Women voters in Tehran, 2 March 2012 For many it has been a struggle to understand the candidate lists

"Respected Leader of the Revolution my warm wishes to you," one reporter said delicately. "Your eminence has been among the front runners who cast their ballots in the early hours of voting. At this sensitive juncture what message do you have for [the people]?"

The ayatollah replied: "Today, the more the people come to the ballot boxes, the more profitable it will be for the country.

"The more the enthusiasm and vibrancy of people, the more it will be profitable for the future, better for the reputation and for safeguarding the security and safety of the country."

The ayatollah's message was soon loyally echoed by the government.

"An epic popular attack on the ballot boxes has started," Interior Minister Mostafa Mohammad Najjar told reporters. "Young people have turned out in large numbers."

International human rights organisations say that this election is profoundly unfair.

In recent months, they say that Iran's security forces have carried out a wave of arrests of lawyers, journalists, film-makers, and political activists - silencing any dissenting voices. The government insists that this has nothing to do with the election.
Continue reading the main story
Election facts and figures

Population: 75m. Eligible voters: 48m. Minimum voting age: 18 years
Number of seats: 290 from 30 provinces. About 60 deputies represent the 10 largest cities
207 constituencies with 47,000 voting stations
First round 2 March, one quarter of votes is required to win or election goes to second round. Date unannounced
Number of candidates before vetting: 5,395. After vetting: 3,444 ie 36% were disqualified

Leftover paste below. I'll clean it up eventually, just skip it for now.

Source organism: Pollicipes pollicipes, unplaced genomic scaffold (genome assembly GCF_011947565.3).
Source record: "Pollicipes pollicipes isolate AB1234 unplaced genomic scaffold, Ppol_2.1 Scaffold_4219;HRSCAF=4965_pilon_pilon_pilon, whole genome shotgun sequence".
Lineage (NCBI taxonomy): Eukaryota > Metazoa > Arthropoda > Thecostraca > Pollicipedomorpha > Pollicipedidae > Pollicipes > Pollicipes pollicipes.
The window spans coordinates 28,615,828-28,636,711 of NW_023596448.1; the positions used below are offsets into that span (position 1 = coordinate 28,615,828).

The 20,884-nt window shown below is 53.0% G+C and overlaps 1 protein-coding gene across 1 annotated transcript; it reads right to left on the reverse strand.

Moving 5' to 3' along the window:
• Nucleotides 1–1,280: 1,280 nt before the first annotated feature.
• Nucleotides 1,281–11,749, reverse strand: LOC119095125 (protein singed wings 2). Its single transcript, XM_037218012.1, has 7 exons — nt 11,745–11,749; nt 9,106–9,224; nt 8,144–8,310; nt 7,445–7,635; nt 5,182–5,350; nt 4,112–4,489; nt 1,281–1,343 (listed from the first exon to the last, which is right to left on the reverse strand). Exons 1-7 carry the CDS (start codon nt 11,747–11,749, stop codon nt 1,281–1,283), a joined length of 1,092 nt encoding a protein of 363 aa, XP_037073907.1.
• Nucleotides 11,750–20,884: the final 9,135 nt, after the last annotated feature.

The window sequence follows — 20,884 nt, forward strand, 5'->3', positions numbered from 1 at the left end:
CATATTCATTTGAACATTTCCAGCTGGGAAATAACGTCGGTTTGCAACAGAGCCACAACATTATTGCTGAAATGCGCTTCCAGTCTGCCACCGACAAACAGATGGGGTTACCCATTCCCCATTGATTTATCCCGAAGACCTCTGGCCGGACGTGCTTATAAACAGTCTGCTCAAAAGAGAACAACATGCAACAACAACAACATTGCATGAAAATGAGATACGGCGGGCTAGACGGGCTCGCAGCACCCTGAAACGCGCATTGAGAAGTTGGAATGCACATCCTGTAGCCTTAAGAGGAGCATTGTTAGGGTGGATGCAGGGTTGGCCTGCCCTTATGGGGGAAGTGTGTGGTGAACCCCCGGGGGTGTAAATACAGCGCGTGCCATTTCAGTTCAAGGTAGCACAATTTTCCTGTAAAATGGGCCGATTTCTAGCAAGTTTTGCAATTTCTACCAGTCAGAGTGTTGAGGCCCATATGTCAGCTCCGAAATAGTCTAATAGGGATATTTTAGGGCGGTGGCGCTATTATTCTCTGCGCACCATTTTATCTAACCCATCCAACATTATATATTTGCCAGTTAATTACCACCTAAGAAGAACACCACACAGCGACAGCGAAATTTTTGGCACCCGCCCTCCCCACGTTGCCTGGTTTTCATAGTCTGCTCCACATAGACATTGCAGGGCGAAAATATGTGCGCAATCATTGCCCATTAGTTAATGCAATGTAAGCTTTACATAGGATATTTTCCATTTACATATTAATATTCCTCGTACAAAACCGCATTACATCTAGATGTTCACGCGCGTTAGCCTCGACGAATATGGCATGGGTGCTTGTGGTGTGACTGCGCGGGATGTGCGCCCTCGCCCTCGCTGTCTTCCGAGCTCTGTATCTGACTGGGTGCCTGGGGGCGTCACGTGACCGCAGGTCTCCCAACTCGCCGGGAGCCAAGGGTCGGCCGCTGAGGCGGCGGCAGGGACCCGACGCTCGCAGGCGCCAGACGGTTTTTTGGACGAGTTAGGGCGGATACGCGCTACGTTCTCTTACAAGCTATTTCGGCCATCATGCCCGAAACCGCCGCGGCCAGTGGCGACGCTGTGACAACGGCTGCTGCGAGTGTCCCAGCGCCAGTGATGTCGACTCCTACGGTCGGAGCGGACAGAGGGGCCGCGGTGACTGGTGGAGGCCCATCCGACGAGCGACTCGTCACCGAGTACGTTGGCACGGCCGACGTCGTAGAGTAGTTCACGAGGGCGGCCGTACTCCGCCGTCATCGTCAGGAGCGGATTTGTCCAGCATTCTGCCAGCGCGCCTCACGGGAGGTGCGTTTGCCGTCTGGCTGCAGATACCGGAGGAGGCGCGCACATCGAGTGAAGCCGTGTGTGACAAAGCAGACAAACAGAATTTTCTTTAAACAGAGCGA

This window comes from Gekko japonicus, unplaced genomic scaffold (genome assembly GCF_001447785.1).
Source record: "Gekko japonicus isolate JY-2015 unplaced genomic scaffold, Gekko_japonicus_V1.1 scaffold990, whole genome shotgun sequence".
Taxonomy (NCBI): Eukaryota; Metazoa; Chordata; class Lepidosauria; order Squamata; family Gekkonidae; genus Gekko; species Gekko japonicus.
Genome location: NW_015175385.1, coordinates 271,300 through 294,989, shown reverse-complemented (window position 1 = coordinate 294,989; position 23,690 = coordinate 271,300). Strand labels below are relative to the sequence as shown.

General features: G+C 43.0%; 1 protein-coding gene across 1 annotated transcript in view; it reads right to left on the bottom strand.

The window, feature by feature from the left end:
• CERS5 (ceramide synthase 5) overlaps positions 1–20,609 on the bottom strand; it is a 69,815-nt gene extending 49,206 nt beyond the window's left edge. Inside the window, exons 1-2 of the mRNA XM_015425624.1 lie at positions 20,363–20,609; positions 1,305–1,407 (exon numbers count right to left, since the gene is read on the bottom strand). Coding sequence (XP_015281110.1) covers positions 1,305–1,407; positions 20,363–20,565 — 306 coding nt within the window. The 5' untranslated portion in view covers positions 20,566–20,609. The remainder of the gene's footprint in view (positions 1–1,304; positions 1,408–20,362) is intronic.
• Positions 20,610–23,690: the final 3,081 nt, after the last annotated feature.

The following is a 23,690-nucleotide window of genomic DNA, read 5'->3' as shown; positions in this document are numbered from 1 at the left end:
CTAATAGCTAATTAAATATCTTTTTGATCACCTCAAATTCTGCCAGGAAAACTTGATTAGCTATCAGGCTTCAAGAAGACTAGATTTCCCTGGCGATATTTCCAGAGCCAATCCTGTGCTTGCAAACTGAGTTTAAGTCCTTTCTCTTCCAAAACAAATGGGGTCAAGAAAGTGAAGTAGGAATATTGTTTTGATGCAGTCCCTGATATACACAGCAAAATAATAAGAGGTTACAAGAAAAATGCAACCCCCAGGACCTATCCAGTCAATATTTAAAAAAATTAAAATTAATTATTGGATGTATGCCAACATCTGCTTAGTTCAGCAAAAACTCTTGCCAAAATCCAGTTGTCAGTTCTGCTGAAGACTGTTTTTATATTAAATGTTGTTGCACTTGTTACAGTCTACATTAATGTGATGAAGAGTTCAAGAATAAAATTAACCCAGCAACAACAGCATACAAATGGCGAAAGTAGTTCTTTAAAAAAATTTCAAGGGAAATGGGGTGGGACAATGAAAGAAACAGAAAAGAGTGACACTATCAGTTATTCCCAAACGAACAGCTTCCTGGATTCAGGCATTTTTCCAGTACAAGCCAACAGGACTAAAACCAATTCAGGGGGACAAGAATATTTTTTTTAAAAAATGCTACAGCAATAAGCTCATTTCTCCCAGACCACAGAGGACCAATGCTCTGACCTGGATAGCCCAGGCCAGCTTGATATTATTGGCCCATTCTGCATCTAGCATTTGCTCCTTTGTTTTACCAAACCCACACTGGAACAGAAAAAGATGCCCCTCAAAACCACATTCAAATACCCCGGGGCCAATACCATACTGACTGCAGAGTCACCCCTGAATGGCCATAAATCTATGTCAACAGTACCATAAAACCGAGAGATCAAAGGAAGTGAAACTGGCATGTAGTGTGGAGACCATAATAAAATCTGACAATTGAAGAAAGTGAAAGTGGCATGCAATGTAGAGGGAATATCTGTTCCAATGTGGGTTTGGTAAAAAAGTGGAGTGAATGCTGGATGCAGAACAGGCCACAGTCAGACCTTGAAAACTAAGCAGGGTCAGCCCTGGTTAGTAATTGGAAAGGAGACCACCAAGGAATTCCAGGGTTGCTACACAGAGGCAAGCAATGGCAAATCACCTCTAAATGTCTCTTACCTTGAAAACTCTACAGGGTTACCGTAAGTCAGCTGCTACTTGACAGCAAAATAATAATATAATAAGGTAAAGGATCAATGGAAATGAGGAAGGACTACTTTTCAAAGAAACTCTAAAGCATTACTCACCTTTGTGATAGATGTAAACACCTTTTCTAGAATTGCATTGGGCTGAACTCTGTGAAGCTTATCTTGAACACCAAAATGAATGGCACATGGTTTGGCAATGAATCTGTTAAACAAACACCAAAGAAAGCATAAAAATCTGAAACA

8 women and 44 clerics elected to the 2008 parliament
Official turnout in 2008: 61%

Guide: Iranian parliamentary elections

"My perception is that if you look at the previous parliamentary elections in Iran, this is one of the best from the perspective of the presence of different groups and existence of different political factions and taste among the candidates running for the parliamentary elections," says Tehran's governor, Morteza Tamaddon.

It is a view likely to be strongly contested by an opposition that cannot even find a place on the ballot.

At one polling station in central Tehran, a university professor stood in line with his wife.

"The competition in big cities in Iran differs from the contest in towns and rural areas," he said.

"In smaller places the election is like a family argument. People in towns know their candidates very well and they know what they want - the roads mended, high schools built, water pipe networks developed - but in big cities like Tehran the people are not deeply familiar with their candidates and they do not know exactly what they want."

Mahboubeh, a journalist, said: "In my home village, people are simple farmers and they haven't got the foggiest idea what arguments are about. They vote for the candidate they know - the one who promises to solve their problems better."

Some Iranians say privately that they will not bother to vote.

"Turnout looked really low," wrote Shayan Kaviani on the Facebook page of the BBC Persian service. "Of course [the government] will artificially boost the participation statistics."